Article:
The election campaign is winding down in Mexico’s most industrialized and politically important state, a sprawling crescent surrounding Mexico City called the State of Mexico (”Edomex”).
Edomex is home to more than 16 million people, with 125 municipalities and many of the nation’s largest industries and manufacturers. After Mexico City, it’s the 2nd largest economy, and accounts for slightly over 13% of the national vote. Some have also called it Mexico’s “most unequal and dangerous state”.
President Peña Nieto hails from Edomex, as do a disproportionate number of other PRI luminaries, including Foreign Minister Luis Videgaray; former Pemex head Emilio Lazoya; former governor Arturo Montiel; kingmaker and businessman Carlos Hank González; and the longtime union leader, Fidel Velázquez, among others.
For 87 years, the PRI has ruled Edomex.
But this may possibly change. Just as the ruling party recently lost the Gulf Coast states of Veracruz and Tamaulipas – where kidnapping, extortion and drug violence had reached alarming levels – the party’s stranglehold in Edomex could soon end.
Harbinger for the presidency
Edomex is the last bastion of the PRI, point zero of its economic and political power. If it folds, there would be major repercussions – both for next year’s presidential elections and the current administration’s hold on power.
“This election is a plebiscite on Peña Nieto. Losing here would be irrefutable proof of his failure. It could finally bring real democracy to Mexico because Edomex is what sustains PRI nationally,” said Pablo Diaz, adjunct professor of political sciences at the Autonomous University of the State of Mexico (UAEM).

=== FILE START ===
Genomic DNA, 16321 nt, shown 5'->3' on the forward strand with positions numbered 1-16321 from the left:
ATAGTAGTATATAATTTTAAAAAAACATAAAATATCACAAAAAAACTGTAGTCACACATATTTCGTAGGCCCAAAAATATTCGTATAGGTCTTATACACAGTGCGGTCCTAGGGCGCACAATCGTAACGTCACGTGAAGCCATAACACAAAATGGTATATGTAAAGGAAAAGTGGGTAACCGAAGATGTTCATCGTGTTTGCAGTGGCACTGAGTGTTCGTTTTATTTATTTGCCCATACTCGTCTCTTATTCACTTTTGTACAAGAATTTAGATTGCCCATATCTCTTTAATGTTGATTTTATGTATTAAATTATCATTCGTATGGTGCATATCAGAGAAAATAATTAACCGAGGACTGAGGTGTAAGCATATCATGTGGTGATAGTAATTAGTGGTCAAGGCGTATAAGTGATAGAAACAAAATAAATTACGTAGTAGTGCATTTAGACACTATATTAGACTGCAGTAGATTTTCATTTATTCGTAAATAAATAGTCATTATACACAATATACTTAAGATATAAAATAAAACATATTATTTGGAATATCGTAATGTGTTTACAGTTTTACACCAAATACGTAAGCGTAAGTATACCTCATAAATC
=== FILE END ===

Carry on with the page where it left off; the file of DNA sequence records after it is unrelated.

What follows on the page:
The leading contender for governor, Delfina Gómez Álvarez, 54, is a relative newcomer to politics, and is battling under the flag of anticorruption – the Achilles’ heel of the PRI. Two recent polls show Gómez in a tight race with Alfredo del Mazo, the PRI candidate (and the son and grandson of former Edomex governors).
Gómez’s party, Morena, was founded in 2014 by Andrés López Obrador (”AMLO”), a former mayor of Mexico City and two-time presidential candidate. AMLO has assumed the role of flag-bearer (once again) for the nation’s political left. His populist message takes aim at the ruling elite and the nation’s out-of-control corruption, violence and inequality.